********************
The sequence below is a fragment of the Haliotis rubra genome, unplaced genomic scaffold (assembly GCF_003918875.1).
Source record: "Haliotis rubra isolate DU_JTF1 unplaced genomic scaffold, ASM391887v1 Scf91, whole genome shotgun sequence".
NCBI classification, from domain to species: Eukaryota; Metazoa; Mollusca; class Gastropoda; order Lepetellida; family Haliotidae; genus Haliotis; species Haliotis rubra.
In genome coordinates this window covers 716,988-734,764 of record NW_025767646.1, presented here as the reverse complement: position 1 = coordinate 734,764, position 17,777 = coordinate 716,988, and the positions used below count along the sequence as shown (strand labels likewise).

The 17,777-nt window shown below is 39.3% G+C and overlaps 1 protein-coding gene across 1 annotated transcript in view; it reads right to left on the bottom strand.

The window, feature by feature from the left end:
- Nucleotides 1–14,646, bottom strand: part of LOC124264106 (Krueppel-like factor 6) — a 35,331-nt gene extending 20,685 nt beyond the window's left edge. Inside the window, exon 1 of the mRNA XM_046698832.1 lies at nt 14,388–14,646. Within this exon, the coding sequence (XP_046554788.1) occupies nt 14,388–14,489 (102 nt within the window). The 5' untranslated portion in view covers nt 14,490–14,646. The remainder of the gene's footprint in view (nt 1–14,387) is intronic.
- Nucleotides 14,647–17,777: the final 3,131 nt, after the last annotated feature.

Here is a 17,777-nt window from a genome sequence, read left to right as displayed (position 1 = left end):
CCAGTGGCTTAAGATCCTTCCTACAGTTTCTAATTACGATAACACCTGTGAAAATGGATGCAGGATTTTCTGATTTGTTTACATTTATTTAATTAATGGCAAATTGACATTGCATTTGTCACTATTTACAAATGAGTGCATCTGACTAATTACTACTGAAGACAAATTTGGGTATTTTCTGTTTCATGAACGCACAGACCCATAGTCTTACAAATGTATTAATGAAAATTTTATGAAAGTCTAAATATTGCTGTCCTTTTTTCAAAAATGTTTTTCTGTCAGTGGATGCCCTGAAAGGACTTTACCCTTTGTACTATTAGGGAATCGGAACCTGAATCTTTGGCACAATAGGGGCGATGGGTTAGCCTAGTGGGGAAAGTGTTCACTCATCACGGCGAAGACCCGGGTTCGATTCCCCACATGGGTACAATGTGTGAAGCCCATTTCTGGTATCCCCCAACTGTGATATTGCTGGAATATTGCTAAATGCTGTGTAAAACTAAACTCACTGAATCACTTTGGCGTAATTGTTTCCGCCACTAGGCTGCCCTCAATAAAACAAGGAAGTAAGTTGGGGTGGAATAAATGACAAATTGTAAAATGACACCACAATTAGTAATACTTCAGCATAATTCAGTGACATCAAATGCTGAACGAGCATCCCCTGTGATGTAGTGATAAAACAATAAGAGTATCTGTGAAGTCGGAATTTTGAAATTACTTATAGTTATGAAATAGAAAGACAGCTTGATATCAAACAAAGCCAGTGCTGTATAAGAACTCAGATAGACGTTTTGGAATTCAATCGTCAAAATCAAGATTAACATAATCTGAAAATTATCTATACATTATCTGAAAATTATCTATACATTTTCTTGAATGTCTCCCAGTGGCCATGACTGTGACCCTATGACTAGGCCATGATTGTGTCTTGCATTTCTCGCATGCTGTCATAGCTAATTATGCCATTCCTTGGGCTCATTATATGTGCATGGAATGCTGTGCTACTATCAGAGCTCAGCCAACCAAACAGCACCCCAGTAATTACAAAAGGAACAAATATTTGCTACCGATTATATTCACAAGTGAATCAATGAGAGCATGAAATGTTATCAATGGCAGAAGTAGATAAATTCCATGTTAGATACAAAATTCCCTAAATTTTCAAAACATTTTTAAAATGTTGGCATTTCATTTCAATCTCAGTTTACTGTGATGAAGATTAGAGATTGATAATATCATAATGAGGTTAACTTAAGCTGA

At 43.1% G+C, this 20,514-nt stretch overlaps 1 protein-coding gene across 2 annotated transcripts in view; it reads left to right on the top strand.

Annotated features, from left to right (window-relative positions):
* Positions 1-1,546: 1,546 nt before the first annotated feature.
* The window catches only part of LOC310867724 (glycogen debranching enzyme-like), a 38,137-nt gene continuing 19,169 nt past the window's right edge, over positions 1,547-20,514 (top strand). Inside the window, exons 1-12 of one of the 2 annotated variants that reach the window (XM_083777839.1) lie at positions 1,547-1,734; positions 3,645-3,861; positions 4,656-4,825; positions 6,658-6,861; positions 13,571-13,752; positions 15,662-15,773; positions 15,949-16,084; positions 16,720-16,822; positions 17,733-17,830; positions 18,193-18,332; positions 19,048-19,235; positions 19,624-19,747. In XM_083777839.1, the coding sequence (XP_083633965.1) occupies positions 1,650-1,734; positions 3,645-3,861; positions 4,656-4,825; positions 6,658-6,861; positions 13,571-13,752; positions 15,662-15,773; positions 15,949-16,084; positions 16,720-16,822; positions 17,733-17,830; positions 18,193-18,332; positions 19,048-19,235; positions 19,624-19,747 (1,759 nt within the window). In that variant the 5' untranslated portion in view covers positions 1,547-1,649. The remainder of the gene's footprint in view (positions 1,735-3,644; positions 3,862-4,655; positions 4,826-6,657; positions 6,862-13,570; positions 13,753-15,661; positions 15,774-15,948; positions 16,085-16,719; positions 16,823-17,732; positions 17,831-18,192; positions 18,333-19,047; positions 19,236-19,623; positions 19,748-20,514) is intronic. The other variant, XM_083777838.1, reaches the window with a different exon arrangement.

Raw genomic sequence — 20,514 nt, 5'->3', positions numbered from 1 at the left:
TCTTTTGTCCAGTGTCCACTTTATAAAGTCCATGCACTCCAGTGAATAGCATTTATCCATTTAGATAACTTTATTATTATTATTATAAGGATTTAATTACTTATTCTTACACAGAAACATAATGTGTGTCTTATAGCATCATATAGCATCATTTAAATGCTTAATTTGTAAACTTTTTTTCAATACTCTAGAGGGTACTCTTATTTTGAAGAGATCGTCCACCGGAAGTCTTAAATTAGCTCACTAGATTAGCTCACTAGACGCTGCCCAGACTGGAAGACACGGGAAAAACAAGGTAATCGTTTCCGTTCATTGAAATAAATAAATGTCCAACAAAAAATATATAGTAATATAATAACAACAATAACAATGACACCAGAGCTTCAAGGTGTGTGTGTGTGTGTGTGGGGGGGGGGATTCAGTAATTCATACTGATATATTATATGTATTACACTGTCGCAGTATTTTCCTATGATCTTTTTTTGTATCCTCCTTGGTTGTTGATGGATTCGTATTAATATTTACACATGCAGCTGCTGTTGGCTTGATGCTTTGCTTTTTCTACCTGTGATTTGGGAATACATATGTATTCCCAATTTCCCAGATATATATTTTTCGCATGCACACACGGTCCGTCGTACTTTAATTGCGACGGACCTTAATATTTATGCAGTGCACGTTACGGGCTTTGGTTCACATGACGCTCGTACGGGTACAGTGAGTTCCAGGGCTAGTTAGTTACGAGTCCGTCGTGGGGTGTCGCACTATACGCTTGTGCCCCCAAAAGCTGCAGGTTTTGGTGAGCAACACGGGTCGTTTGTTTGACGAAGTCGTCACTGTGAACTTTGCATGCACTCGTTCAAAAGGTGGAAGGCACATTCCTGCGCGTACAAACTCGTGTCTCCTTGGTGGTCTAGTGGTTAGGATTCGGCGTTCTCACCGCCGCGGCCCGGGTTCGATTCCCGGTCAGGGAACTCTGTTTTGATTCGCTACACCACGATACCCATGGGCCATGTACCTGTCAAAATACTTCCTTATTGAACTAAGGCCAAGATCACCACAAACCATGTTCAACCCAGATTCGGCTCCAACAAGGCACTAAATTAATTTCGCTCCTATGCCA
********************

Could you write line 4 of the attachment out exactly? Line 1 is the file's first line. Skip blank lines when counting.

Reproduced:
In genome coordinates this window covers 716,988-734,764 of record NW_025767646.1, presented here as the reverse complement: position 1 = coordinate 734,764, position 17,777 = coordinate 716,988, and the positions used below count along the sequence as shown (strand labels likewise).